8 Tips for Organizing Your Computer to Increase Productivity

If you’re like most people, you spend a good chunk of your day on a computer. Here’s how to make that time productive by getting more organized.

Digital organizing
Organize your digital life to start getting things done!

Conventional wisdom suggests that an organized person is a productive person. For example, a messy desk is often a telling sign of an unfocused, scattered personality that has trouble getting things done.

The same is true of computers. Making sure that the information on your computer is well organized is a great way to increase your productivity, and the following information provides guidance on how to make that happen.

1. Use Folders

If you’re storing all your Word documents, spreadsheets, photos, or other files into one single folder with no discernible system of organization, it’s time to rethink how you use your computer. As you amass a large number of files, over time, finding specific documents will be incredibly time-consuming if you haven’t taken care to make accessing information quick and easy.

The first step toward that goal is to create separate folders designated for specific content. For example, a sales person may have separate folders for orders, customer contact information, available product lines, delivery information, etc. Within each of those folders, there may be further sub-folders to separate different customer accounts from one another.

The same approach can work to organize your email account. By creating separate folders for different individuals you regularly receive messages from (or for messages related to particular projects or topics), you make referring back to information in the future much easier. With the time saved searching for information on your computer, using folders to organize your life will ultimately make you much more productive.

2. Be Consistent

Some experts offer hyper-specific recommendations on the best approach to naming computer files (i.e., use no more than 15 letters in a file name; only use lowercase letters; never include spaces in file names, etc.). If a rigid method of naming files helps you stay on top of things, go for it. However, the most important thing to remember when creating file names is to remain consistent. As long as you adopt a consist method for folder and file naming, you should be able to easily search for information within your folders and sub-folders.

3. Be Specific

While consistency is a huge step in the right direction, consistently assigning files with vague names won’t make your life much easier. To maximize efficiency, you want your file names to be specific enough to give you a relatively clear understanding of the file’s content. For example, although a file entitled “memo” yields virtually no information about the file contents, creating a file like “memo-john.smith-acme.account-2013” will save you from clicking through numerous similarly-named files to find the information you need.

4. Dump the Junk

In our culture where everyone seems consumed with a CYA (cover-your-butt!) mentality, some people are understandably tempted to document everything. That often results in saving insignificant files and emails, thus eating up valuable storage space and making finding saved materials on the computer more difficult.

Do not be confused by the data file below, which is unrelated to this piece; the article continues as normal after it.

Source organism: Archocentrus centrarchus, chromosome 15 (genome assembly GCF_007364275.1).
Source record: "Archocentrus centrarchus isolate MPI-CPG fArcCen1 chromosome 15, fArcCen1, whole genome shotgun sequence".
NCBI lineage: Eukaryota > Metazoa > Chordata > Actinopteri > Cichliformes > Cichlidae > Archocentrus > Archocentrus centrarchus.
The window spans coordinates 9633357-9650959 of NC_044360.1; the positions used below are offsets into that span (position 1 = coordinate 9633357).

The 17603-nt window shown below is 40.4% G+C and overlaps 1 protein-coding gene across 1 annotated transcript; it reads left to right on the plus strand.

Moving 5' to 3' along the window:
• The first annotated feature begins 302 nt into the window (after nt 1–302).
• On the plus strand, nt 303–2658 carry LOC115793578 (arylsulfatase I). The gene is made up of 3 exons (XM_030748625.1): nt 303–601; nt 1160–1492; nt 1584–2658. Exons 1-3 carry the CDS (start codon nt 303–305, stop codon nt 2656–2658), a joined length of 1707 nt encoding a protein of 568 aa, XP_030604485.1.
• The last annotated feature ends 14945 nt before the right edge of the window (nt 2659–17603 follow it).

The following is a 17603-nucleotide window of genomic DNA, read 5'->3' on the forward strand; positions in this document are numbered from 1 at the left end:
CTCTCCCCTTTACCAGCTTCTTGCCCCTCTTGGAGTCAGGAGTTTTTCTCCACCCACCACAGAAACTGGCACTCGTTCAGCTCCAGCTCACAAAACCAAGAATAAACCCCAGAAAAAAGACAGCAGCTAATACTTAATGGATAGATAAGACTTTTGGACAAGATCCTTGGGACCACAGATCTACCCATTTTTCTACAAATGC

Before saving a document or email message, consider whether you really might ever need to refer back to the information in the future. If the answer is ‘no’, discard it. In addition, get into the habit of periodically scanning old material on your computer and get rid of information that is no longer useful.

5. De-clutter your Desktop

There is nothing that will get a computer user feeling more overwhelmed than a desktop full of saved files and useless icons. Take care to ensure that the information appearing on your desktop is easy to navigate to avoid the appearance of an electronic mess.

6. Syncing Your Information

With people using more and more different programs and electronic devices (from desktops, to laptops, to tablets, to smart phones), the need to sync one’s information has increased exponentially. Some of the biggest names in the information syncing industry right now are Dropbox, Google Drive, iCloud, Skydrive, iDrive, SugarSync, and Amazon Cloud Drive, but expect the list of available syncing services to continue to grow. When searching for the service right for you, consider factors such as price (some companies have free options), ease of use, and backup reliability.

7. Maintaining a Consistent Online Persona

Individuals and companies that use a variety of social media sites might consider using software to streamline and manage their online presence. Services like Hootsuite, VerticalResponse, TweetDeck, SproutSocial, and Engage121 provides an efficient means to contribute online content without a great deal of time-consuming hassle.

8. Backing up Information

To avoid the possibility of losing important files, it’s always a good idea to routinely back up the information stored on your computer by copying it onto another storage medium, such as an external hard drive or a CD.

If you’re spending wasted hours searching for computer files or duplicating efforts to update your online content, there’s no better time to organize your life than now. These tips will undoubtedly make you more productive and generally make your life easier.

Jessica Johnson works for www.extraspace.com and contributes to the Extra Space Storage blog, exploring various aspects of organizing and storing possessions.

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